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Con Artistry

March 06, 1994|THE SOCIAL CLIMES STAFF

We don't know much about art, but we know a notorious murderer when we see one.

Through March 15, you can view some 40 oil paintings of serial killer John Wayne Gacy at the Galerie at Tatou, the Beverly Hills supper club/nightclub complex where the elite meet. Included are original manuscripts from two books of Gacy's correspondence, including letters he received from Truman Capote and Oprah Winfrey, as well as the paint brushes he used. (Gacy gets no proceeds from sales of his works).

While the exhibition might appeal to those with a love of the macabre, we wouldn't suggest it for a first date.

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Release of the Cool: Model behavior: If you've been in L.A. for more than a day, you know the cardinal rule for how to react when you spot a celebrity: Coolness prevails. No shouting, "Hey, look, everybody! It's Warren Beatty! And Annette! And their baby!" A sly glance, with a slight rib jab to your friend, is all that's necessary.

The Rule of Nonchalance does not apply, however, when it comes to supermodels. We found ourselves at a recent party attended by some of those super-duper gals, including Linda Evangelista, Tatiana Patitz and Kate Moss. We soon realized that we weren't the only ones gawking. Scads of other looky-loos were craning their necks, making no attempts to hide their curiosity.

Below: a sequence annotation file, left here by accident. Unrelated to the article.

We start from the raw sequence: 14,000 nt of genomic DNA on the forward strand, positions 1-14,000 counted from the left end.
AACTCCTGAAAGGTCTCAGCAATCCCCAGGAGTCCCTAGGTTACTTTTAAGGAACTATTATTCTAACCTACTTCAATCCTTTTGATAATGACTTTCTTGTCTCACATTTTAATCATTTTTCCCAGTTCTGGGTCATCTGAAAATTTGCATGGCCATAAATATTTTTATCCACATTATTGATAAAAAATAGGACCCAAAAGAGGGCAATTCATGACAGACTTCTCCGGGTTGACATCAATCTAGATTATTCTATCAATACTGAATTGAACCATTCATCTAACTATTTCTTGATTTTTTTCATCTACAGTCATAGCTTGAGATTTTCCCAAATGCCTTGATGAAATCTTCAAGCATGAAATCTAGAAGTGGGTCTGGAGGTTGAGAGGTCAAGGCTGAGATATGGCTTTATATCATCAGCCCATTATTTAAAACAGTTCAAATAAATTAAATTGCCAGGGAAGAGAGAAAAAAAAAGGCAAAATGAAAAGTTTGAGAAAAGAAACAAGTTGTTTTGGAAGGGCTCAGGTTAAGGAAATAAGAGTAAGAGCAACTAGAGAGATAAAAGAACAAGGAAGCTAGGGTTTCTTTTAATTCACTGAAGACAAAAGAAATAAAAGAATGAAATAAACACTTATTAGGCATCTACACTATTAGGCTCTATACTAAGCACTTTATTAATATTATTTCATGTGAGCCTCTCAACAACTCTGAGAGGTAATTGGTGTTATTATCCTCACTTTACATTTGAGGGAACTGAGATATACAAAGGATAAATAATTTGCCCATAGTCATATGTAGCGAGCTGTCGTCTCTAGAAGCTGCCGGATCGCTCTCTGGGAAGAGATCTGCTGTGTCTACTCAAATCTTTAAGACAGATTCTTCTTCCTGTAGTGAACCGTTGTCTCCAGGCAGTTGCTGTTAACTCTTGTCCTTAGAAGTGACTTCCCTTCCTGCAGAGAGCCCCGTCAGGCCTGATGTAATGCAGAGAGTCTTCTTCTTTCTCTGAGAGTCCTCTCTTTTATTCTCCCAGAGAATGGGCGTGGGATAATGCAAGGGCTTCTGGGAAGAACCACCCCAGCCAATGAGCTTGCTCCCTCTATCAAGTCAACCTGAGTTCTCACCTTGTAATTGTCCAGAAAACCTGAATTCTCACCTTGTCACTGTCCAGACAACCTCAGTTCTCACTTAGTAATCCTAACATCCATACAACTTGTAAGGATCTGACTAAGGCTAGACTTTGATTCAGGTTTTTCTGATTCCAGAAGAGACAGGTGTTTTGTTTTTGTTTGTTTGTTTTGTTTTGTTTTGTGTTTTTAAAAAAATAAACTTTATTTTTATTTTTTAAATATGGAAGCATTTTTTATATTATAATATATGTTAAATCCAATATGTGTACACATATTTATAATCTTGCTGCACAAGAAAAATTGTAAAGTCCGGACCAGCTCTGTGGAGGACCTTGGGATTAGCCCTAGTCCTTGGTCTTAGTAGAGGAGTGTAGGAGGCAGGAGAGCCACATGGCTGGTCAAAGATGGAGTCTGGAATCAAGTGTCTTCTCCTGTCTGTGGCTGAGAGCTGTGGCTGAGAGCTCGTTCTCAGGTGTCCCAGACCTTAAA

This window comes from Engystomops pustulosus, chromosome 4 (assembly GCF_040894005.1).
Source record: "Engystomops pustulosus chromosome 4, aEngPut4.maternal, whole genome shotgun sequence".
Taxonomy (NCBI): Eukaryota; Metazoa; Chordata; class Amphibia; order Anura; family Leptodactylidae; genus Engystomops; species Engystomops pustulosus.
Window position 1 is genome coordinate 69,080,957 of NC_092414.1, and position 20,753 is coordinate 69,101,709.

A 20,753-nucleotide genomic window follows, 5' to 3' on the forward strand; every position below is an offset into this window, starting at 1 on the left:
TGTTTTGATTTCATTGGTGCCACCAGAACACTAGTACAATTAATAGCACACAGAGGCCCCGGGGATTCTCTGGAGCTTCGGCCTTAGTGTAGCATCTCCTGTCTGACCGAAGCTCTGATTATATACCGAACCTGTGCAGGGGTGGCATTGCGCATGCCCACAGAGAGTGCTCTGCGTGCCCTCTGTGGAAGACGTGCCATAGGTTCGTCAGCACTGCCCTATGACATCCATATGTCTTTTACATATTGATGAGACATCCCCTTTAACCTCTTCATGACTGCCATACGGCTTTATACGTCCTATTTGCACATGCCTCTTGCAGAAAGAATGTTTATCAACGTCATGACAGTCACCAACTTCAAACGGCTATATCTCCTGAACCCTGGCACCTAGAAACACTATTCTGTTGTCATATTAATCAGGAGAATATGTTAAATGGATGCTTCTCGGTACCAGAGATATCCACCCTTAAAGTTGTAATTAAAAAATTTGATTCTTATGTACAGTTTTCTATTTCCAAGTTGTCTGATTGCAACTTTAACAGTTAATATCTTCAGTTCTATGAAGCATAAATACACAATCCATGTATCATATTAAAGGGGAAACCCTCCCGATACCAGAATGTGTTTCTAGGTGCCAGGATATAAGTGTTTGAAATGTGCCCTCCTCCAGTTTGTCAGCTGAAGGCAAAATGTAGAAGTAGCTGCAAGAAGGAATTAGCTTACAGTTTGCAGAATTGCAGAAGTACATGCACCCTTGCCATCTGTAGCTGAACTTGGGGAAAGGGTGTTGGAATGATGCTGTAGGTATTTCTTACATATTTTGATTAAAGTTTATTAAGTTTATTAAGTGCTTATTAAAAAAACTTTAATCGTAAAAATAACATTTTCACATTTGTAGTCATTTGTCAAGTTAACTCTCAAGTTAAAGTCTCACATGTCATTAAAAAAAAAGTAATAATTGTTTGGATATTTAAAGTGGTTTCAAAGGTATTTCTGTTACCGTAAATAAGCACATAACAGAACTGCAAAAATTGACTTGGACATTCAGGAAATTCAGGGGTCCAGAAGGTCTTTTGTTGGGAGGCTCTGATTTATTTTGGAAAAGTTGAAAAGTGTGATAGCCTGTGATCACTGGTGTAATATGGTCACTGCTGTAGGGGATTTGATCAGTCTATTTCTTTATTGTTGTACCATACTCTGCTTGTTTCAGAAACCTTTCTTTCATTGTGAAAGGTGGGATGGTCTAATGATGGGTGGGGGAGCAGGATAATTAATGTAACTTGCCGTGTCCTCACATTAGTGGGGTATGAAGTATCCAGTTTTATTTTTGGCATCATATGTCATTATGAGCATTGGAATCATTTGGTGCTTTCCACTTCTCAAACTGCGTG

Why, we wondered? Don't models deserve the same kind of hands-off deference that movie, music and TV stars get? We can only guess that they were being stared at because people aren't used to seeing them moving and talking in 3-D.

Or, they could have been staring for the same reason we were staring: Doesn't she have at least one zit? One zit ? How about a small red blotch? We'll settle for a blotch. Or a thigh bulge. A tiny one will do, really.

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He Can Dream, Can't He? We're fascinated--and always amazed--by what people read while on the machines at the gym to take their minds off the fact that their legs feel like hot anvils and their lungs are going to explode--everything from scripts to bestsellers to their own hand-written musings on life.

The other day, we were struck by the portly man reading Chocolatier magazine while working up a good sweat on a bike. He was taken with the "Dessert of the Decade" story, which was accompanied by a full-page color picture of a sinful-looking cake and a recipe that went on for pages. Well, we guess everyone has his own inspiration. . . .

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